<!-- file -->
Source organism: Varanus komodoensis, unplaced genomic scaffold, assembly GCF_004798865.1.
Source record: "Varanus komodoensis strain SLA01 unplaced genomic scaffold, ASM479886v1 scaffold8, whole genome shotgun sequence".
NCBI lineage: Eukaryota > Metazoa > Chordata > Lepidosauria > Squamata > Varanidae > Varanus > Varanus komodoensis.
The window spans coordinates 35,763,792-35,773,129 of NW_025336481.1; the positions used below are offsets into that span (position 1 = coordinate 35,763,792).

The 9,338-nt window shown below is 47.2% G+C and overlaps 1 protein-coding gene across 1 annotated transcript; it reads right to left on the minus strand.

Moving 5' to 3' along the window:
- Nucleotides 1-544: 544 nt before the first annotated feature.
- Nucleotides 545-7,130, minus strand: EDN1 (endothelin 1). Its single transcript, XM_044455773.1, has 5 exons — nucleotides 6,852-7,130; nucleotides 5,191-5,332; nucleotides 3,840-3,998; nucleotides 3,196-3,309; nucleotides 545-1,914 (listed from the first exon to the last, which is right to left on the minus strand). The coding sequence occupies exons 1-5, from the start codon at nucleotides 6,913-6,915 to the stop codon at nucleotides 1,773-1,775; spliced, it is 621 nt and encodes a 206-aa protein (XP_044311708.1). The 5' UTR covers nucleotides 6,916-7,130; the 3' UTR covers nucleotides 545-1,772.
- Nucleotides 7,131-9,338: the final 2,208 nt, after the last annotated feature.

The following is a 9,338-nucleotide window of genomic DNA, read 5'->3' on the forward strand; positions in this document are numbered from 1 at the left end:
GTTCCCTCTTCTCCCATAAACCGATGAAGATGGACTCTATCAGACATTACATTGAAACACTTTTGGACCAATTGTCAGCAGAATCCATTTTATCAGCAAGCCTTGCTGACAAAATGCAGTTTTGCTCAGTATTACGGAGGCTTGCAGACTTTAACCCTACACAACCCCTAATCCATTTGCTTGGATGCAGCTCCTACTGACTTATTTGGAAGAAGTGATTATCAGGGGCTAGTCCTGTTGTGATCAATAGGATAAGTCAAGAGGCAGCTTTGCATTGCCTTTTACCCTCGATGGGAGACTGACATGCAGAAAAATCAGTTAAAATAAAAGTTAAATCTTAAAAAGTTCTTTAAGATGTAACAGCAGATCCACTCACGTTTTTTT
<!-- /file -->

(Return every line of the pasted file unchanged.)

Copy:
Source organism: Varanus komodoensis, unplaced genomic scaffold, assembly GCF_004798865.1.
Source record: "Varanus komodoensis strain SLA01 unplaced genomic scaffold, ASM479886v1 scaffold8, whole genome shotgun sequence".
NCBI lineage: Eukaryota > Metazoa > Chordata > Lepidosauria > Squamata > Varanidae > Varanus > Varanus komodoensis.
The window spans coordinates 35,763,792-35,773,129 of NW_025336481.1; the positions used below are offsets into that span (position 1 = coordinate 35,763,792).

The 9,338-nt window shown below is 47.2% G+C and overlaps 1 protein-coding gene across 1 annotated transcript; it reads right to left on the minus strand.

Moving 5' to 3' along the window:
- Nucleotides 1-544: 544 nt before the first annotated feature.
- Nucleotides 545-7,130, minus strand: EDN1 (endothelin 1). Its single transcript, XM_044455773.1, has 5 exons — nucleotides 6,852-7,130; nucleotides 5,191-5,332; nucleotides 3,840-3,998; nucleotides 3,196-3,309; nucleotides 545-1,914 (listed from the first exon to the last, which is right to left on the minus strand). The coding sequence occupies exons 1-5, from the start codon at nucleotides 6,913-6,915 to the stop codon at nucleotides 1,773-1,775; spliced, it is 621 nt and encodes a 206-aa protein (XP_044311708.1). The 5' UTR covers nucleotides 6,916-7,130; the 3' UTR covers nucleotides 545-1,772.
- Nucleotides 7,131-9,338: the final 2,208 nt, after the last annotated feature.

The following is a 9,338-nucleotide window of genomic DNA, read 5'->3' on the forward strand; positions in this document are numbered from 1 at the left end:
GTTCCCTCTTCTCCCATAAACCGATGAAGATGGACTCTATCAGACATTACATTGAAACACTTTTGGACCAATTGTCAGCAGAATCCATTTTATCAGCAAGCCTTGCTGACAAAATGCAGTTTTGCTCAGTATTACGGAGGCTTGCAGACTTTAACCCTACACAACCCCTAATCCATTTGCTTGGATGCAGCTCCTACTGACTTATTTGGAAGAAGTGATTATCAGGGGCTAGTCCTGTTGTGATCAATAGGATAAGTCAAGAGGCAGCTTTGCATTGCCTTTTACCCTCGATGGGAGACTGACATGCAGAAAAATCAGTTAAAATAAAAGTTAAATCTTAAAAAGTTCTTTAAGATGTAACAGCAGATCCACTCACGTTTTTTT